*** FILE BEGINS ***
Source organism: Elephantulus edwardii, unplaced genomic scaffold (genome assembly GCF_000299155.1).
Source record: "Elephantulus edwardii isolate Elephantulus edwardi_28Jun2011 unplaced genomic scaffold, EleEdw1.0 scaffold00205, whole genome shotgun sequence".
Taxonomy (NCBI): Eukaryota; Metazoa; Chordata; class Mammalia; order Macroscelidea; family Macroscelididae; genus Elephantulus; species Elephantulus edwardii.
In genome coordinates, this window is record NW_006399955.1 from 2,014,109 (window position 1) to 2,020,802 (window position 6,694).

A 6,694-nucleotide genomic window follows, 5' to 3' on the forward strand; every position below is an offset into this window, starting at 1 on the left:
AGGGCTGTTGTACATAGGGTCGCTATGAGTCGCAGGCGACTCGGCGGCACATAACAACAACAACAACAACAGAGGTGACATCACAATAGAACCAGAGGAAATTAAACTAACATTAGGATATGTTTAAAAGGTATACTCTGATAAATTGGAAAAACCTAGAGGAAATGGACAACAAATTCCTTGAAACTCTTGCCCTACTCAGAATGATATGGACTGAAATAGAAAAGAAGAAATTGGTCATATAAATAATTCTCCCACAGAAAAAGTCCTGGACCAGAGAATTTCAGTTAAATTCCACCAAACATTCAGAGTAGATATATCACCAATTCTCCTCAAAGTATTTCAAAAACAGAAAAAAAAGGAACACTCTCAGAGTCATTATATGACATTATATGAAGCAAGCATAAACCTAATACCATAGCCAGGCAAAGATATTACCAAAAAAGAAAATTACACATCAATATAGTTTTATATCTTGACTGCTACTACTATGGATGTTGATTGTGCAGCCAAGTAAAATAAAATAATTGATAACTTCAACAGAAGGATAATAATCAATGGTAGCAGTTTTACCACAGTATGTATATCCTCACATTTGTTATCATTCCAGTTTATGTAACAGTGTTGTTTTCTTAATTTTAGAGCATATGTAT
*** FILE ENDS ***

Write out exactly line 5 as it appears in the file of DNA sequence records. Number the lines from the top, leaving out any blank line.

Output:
A 6,694-nucleotide genomic window follows, 5' to 3' on the forward strand; every position below is an offset into this window, starting at 1 on the left: